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German court orders removal of 'Hang the Greens' posters

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Election campaign is in full swing as Germans prepare to cast the ballot on Sunday.
Election campaign is in full swing as Germans prepare to cast the ballot on Sunday.   -   Copyright  Michael Sohn/Copyright 2021 The Associated Press. All rights reserved

A German court has ordered a small far-right party to take down election posters with the slogan "Hang the Greens", overturning a decision by a lower court and ruling that the posters were a danger to public safety.

Earlier this month, authorities in the eastern city of Zwickau had said that the tiny Third Way party must remove the posters.

The party appealed to an administrative court in Chemnitz, which declared that it was unclear whether the conditions to limit freedom of expression were fulfilled and ruled that the posters could stay — though it stipulated that they must be kept at a minimum 100-metre distance from the Green party's posters.

Zwickau appealed that decision. On Tuesday, Saxony state's highest administrative court found that the slogan amounted to incitement and the posters constituted a danger to public safety, the Deutsche Presse-Agentur reported.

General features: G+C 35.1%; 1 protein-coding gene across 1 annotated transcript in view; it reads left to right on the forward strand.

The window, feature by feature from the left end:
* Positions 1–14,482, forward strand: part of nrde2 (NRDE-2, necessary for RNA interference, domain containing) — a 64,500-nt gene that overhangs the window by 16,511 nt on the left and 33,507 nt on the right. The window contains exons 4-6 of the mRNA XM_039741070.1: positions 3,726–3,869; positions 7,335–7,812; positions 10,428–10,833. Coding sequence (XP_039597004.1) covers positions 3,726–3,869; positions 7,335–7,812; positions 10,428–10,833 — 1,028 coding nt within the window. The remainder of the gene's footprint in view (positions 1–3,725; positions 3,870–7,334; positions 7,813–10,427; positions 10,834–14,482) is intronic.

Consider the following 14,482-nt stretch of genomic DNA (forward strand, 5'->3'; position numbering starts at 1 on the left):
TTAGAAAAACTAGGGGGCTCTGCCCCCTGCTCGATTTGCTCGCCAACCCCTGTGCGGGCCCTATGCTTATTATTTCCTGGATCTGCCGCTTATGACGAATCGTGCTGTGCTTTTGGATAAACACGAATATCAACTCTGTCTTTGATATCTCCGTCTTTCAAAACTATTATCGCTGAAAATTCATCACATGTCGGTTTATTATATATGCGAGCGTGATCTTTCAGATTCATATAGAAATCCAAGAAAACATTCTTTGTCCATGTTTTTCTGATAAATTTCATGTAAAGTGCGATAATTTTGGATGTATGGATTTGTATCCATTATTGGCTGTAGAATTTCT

Judges said a much smaller sentence on the posters — "make our nationalist-revolutionary movement known with poster advertising in our party colours in the city and in the countryside" — made no difference to the verdict, and that most people wouldn't notice it.

In a separate ruling on Friday, a court in Munich banned the party from using the same slogan in public there.

The environmentalist Greens are one of three parties running for the chance to put forth Germany's next leader after Chancellor Angela Merkel in Sunday's parliamentary election.

Merkel, 67, is not running for reelection.

Also on Tuesday, Armin Laschet — the candidate for chancellor of Merkel's center-right bloc — said he was grateful for "cross-party solidarity" after someone altered posters in Cologne with his image and the slogan "Entschlossen fuer Deutschland" (Determined for Germany) to read "Erschossen fuer Deutschland" (Shot dead for Germany).

"We are seeing aggression at the moment that is not good for the country," Laschet said. He also welcomed the Munich ruling against the "Hang the Greens" posters.